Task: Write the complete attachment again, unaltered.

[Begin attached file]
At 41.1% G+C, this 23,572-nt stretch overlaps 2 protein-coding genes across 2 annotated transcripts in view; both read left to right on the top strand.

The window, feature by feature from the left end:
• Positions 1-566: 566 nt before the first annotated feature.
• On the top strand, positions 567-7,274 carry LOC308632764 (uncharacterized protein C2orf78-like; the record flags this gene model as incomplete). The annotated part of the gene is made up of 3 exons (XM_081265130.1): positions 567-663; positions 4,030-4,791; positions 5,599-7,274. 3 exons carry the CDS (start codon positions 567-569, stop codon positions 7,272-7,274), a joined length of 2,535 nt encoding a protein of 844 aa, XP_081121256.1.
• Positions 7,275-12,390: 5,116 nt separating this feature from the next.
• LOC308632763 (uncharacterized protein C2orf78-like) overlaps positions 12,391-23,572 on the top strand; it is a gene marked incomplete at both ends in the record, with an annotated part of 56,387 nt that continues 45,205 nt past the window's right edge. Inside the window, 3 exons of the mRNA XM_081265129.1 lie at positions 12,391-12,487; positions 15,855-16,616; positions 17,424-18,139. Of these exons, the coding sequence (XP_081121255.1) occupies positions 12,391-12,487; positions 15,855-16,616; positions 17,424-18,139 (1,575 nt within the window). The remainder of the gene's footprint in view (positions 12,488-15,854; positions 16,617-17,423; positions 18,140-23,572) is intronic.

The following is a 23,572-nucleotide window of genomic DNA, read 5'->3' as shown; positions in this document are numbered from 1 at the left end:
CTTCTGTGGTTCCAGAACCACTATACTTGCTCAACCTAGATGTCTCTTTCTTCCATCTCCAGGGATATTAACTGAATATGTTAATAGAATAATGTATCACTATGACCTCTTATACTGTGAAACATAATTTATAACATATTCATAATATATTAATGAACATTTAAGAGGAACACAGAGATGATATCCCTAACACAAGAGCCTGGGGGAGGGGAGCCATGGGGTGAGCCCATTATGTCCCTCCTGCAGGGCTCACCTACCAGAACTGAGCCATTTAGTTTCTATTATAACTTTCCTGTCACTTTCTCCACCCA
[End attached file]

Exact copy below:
At 41.1% G+C, this 23,572-nt stretch overlaps 2 protein-coding genes across 2 annotated transcripts in view; both read left to right on the top strand.

The window, feature by feature from the left end:
• Positions 1-566: 566 nt before the first annotated feature.
• On the top strand, positions 567-7,274 carry LOC308632764 (uncharacterized protein C2orf78-like; the record flags this gene model as incomplete). The annotated part of the gene is made up of 3 exons (XM_081265130.1): positions 567-663; positions 4,030-4,791; positions 5,599-7,274. 3 exons carry the CDS (start codon positions 567-569, stop codon positions 7,272-7,274), a joined length of 2,535 nt encoding a protein of 844 aa, XP_081121256.1.
• Positions 7,275-12,390: 5,116 nt separating this feature from the next.
• LOC308632763 (uncharacterized protein C2orf78-like) overlaps positions 12,391-23,572 on the top strand; it is a gene marked incomplete at both ends in the record, with an annotated part of 56,387 nt that continues 45,205 nt past the window's right edge. Inside the window, 3 exons of the mRNA XM_081265129.1 lie at positions 12,391-12,487; positions 15,855-16,616; positions 17,424-18,139. Of these exons, the coding sequence (XP_081121255.1) occupies positions 12,391-12,487; positions 15,855-16,616; positions 17,424-18,139 (1,575 nt within the window). The remainder of the gene's footprint in view (positions 12,488-15,854; positions 16,617-17,423; positions 18,140-23,572) is intronic.

The following is a 23,572-nucleotide window of genomic DNA, read 5'->3' as shown; positions in this document are numbered from 1 at the left end:
CTTCTGTGGTTCCAGAACCACTATACTTGCTCAACCTAGATGTCTCTTTCTTCCATCTCCAGGGATATTAACTGAATATGTTAATAGAATAATGTATCACTATGACCTCTTATACTGTGAAACATAATTTATAACATATTCATAATATATTAATGAACATTTAAGAGGAACACAGAGATGATATCCCTAACACAAGAGCCTGGGGGAGGGGAGCCATGGGGTGAGCCCATTATGTCCCTCCTGCAGGGCTCACCTACCAGAACTGAGCCATTTAGTTTCTATTATAACTTTCCTGTCACTTTCTCCACCCA